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Golf Australia Express : Issue 30-The Masters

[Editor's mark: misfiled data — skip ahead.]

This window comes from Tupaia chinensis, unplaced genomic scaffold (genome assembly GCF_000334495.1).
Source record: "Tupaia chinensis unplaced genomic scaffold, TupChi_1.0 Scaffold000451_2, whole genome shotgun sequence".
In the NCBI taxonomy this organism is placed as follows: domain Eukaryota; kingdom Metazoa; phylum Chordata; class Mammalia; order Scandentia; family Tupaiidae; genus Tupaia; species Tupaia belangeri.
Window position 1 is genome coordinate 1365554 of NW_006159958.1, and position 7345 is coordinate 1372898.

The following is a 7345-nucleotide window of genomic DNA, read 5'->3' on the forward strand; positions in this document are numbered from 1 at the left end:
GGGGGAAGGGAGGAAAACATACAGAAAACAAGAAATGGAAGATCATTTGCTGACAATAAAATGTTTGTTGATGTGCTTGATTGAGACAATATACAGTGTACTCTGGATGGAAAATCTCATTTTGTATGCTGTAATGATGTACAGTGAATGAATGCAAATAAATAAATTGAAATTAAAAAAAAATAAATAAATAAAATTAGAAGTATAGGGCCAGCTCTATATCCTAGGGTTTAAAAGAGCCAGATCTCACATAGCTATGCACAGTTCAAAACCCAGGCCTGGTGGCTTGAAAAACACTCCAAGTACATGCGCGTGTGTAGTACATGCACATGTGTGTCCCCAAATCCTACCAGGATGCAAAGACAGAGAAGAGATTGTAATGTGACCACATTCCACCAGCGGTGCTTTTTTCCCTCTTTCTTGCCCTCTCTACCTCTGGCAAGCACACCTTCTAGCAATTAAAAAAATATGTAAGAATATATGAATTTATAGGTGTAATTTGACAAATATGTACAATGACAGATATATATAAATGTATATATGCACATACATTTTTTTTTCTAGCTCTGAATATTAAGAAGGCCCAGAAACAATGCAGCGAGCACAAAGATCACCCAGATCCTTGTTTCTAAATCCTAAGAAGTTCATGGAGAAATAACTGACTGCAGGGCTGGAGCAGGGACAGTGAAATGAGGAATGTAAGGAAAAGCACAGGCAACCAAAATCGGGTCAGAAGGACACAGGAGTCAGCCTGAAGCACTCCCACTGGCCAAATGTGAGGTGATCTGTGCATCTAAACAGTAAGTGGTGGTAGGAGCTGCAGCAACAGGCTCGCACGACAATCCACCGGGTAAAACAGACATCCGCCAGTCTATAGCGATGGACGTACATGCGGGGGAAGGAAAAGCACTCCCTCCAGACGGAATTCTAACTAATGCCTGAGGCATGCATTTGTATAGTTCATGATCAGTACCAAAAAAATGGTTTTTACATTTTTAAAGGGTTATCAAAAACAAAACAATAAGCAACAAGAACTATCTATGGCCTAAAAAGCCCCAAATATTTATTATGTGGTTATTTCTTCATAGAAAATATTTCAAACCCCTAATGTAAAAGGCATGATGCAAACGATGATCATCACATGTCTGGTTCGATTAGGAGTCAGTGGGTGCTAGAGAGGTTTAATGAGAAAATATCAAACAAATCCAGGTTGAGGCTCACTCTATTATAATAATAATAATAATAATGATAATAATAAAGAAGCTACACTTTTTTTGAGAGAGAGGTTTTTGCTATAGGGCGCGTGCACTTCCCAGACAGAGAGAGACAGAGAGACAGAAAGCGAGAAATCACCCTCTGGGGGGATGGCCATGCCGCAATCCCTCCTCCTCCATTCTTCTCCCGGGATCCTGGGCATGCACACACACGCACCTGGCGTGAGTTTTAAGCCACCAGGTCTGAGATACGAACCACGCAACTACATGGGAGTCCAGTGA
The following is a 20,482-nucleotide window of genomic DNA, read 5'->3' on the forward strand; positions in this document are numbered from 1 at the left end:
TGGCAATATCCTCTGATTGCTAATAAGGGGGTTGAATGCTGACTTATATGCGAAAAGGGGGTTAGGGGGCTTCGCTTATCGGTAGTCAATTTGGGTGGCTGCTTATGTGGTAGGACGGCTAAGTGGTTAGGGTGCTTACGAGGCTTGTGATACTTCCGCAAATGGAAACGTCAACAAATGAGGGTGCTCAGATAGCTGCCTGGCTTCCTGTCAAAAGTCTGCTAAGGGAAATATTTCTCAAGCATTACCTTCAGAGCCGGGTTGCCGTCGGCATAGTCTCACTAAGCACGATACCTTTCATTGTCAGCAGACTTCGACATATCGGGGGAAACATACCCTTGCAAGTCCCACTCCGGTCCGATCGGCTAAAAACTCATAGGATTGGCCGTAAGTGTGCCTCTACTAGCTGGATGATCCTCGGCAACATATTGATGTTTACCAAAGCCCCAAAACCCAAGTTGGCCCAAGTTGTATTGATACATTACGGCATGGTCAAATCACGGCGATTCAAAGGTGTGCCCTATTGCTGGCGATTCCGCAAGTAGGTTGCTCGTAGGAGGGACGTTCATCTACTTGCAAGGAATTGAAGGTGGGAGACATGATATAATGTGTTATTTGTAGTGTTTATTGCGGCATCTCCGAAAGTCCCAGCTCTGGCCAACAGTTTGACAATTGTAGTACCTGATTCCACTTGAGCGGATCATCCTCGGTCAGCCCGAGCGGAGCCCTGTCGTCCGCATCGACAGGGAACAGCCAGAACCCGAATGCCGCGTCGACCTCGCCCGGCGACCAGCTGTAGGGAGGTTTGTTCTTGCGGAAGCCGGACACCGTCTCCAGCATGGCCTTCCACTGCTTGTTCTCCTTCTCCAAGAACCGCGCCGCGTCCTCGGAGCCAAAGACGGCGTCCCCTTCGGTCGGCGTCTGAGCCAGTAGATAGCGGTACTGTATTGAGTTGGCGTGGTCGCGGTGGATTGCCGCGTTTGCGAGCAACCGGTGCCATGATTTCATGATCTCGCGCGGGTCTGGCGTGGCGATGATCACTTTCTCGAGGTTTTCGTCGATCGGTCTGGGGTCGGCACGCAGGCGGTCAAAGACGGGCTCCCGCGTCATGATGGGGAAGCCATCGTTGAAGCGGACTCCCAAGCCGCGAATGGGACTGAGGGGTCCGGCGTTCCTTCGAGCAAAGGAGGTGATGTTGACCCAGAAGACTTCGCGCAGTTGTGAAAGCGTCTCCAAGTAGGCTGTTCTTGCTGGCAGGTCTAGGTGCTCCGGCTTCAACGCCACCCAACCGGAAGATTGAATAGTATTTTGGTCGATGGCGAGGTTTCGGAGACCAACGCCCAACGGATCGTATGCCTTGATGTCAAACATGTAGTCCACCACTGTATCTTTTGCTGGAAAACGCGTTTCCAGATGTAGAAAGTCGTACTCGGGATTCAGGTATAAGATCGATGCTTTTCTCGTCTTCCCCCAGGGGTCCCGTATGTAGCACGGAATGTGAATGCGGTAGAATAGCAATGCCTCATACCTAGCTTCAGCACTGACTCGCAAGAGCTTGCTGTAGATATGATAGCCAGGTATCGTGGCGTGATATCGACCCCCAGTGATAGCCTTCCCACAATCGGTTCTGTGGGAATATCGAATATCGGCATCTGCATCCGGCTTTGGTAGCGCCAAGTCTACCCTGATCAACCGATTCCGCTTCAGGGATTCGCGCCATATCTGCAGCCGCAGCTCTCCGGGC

TRADITION HAS SOME kind of smell to it—something tended by the patient hands of time and it’s a perfume that struggles to find universal appeal. It is easy to rebel against the Old Ways— to demand an inquiry into why exactly we should accede to the absurd demands of practices that stretch back into last century, and often beyond. It is not unusual to hear of traditions—and traditional institutions— described with a degree of scorn, viewed with scepticism at best. But there is a place for old ways—the past, as well as the future, is part of the present. The Masters is a competition riddled with tradition. On Tuesday, past winners of the competition gathered for the Champion’s Dinner and ate a meal chosen by last year’s winner, Charl Schwartzel. Following this, throughout the week the Augusta National Golf Club will dictate the event proceedings as it has always done, all the way to Sunday’s podium where the green jacket will again be presented. Tradition will have its way. And that’s a wonderful thing. On it’s own, Augusta would still be a beautiful course. And a competition there would still, no doubt, be something worthy of attention. But it wouldn’t be the Masters. The traditions of the tournament have given birth to a culture IT’S MORE THAN THE COURSE ALONE THAT MAKES THE MASTERS A GREAT TOURNAMENT TO WATCH, WRITES WILL HONE. TRADITION IS NOT A DIRTY WORD with Will Hone IN HONING rich with stories, lives and personality. Gary Player is a case in point. When told that it was a strict tradition that the green jacket should never travel overseas, he apparently said they’d better come to South Africa to get it. Even though he kept the jacket, he had respect for the way things are: he is reported to have never worn it, even in the privacy of his own home. There was also a tradition where caddies at the Masters were black, while the players were always white. Clearly, this has not survived the modern age, as witnessed by Tiger’s domination. Nevertheless, it makes clear that not all traditions are good traditions. You can’t buy a tradition—they cannot be created at will—and those that we observe define our values and measure our success. They change the way we look at ordinary things and wrap their possessions in the fine patina of age. They garner respect, demand attention and rejoice in quirks and ticks that have been carved by the patient hands of time. And they are well observed at The Masters. OTG There is a place for old ways—the past, as well as the future, is part of the present.